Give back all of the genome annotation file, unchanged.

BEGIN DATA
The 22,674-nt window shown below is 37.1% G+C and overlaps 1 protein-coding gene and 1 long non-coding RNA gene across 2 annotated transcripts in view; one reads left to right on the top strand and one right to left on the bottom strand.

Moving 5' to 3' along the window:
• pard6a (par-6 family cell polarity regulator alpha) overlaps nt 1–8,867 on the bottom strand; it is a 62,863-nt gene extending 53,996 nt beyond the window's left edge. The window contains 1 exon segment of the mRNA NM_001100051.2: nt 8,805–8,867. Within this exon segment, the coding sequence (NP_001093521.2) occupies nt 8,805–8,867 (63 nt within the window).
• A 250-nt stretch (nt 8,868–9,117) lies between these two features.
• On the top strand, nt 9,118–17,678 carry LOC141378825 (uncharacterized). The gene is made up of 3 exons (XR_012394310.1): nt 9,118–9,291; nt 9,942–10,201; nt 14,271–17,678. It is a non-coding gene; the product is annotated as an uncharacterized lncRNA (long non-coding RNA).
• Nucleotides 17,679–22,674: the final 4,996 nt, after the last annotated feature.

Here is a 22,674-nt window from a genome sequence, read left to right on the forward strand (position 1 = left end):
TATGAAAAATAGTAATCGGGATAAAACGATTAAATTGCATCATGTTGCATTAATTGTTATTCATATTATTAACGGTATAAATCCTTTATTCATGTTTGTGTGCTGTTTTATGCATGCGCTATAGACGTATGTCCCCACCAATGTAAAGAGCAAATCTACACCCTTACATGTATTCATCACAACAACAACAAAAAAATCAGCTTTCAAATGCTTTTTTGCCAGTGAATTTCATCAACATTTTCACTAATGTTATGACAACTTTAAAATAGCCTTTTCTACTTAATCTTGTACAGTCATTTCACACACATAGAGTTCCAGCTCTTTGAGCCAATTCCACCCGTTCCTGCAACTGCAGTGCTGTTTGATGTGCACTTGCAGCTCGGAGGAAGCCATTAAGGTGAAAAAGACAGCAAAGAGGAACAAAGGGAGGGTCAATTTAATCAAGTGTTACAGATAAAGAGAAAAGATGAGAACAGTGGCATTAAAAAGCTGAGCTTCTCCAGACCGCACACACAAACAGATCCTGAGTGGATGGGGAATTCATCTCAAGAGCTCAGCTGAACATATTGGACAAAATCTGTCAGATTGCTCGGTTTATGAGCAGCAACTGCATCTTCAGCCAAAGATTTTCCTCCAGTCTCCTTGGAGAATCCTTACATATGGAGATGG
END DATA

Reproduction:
The 22,674-nt window shown below is 37.1% G+C and overlaps 1 protein-coding gene and 1 long non-coding RNA gene across 2 annotated transcripts in view; one reads left to right on the top strand and one right to left on the bottom strand.

Moving 5' to 3' along the window:
• pard6a (par-6 family cell polarity regulator alpha) overlaps nt 1–8,867 on the bottom strand; it is a 62,863-nt gene extending 53,996 nt beyond the window's left edge. The window contains 1 exon segment of the mRNA NM_001100051.2: nt 8,805–8,867. Within this exon segment, the coding sequence (NP_001093521.2) occupies nt 8,805–8,867 (63 nt within the window).
• A 250-nt stretch (nt 8,868–9,117) lies between these two features.
• On the top strand, nt 9,118–17,678 carry LOC141378825 (uncharacterized). The gene is made up of 3 exons (XR_012394310.1): nt 9,118–9,291; nt 9,942–10,201; nt 14,271–17,678. It is a non-coding gene; the product is annotated as an uncharacterized lncRNA (long non-coding RNA).
• Nucleotides 17,679–22,674: the final 4,996 nt, after the last annotated feature.

Here is a 22,674-nt window from a genome sequence, read left to right on the forward strand (position 1 = left end):
TATGAAAAATAGTAATCGGGATAAAACGATTAAATTGCATCATGTTGCATTAATTGTTATTCATATTATTAACGGTATAAATCCTTTATTCATGTTTGTGTGCTGTTTTATGCATGCGCTATAGACGTATGTCCCCACCAATGTAAAGAGCAAATCTACACCCTTACATGTATTCATCACAACAACAACAAAAAAATCAGCTTTCAAATGCTTTTTTGCCAGTGAATTTCATCAACATTTTCACTAATGTTATGACAACTTTAAAATAGCCTTTTCTACTTAATCTTGTACAGTCATTTCACACACATAGAGTTCCAGCTCTTTGAGCCAATTCCACCCGTTCCTGCAACTGCAGTGCTGTTTGATGTGCACTTGCAGCTCGGAGGAAGCCATTAAGGTGAAAAAGACAGCAAAGAGGAACAAAGGGAGGGTCAATTTAATCAAGTGTTACAGATAAAGAGAAAAGATGAGAACAGTGGCATTAAAAAGCTGAGCTTCTCCAGACCGCACACACAAACAGATCCTGAGTGGATGGGGAATTCATCTCAAGAGCTCAGCTGAACATATTGGACAAAATCTGTCAGATTGCTCGGTTTATGAGCAGCAACTGCATCTTCAGCCAAAGATTTTCCTCCAGTCTCCTTGGAGAATCCTTACATATGGAGATGG